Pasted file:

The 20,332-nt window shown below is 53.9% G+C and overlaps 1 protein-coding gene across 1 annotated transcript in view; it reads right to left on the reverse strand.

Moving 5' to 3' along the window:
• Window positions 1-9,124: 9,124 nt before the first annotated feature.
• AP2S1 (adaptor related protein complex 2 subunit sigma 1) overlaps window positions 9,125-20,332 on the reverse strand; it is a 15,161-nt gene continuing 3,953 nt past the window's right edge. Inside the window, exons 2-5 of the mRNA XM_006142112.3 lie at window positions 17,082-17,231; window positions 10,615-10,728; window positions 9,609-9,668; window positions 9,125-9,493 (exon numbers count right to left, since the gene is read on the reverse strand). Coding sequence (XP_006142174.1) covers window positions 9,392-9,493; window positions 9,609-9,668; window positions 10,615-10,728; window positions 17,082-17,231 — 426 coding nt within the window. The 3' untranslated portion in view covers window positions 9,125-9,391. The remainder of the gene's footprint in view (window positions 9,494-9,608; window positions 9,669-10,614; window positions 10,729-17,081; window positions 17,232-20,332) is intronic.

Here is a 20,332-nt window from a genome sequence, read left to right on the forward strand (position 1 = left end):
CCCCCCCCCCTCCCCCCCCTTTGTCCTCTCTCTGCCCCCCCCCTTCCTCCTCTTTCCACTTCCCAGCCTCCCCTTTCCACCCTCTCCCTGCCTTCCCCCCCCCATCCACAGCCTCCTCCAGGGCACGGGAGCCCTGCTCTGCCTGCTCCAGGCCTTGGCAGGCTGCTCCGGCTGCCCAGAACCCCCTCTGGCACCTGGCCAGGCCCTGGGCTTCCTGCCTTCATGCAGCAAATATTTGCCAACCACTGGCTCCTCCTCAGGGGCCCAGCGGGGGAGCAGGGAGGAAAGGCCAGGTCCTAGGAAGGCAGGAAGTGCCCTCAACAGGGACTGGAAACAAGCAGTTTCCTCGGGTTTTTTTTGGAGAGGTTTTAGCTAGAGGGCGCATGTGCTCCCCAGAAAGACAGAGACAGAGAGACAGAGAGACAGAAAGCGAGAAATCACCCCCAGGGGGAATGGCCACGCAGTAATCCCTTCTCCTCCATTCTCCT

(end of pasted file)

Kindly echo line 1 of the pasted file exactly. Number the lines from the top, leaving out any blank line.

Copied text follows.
The 20,332-nt window shown below is 53.9% G+C and overlaps 1 protein-coding gene across 1 annotated transcript in view; it reads right to left on the reverse strand.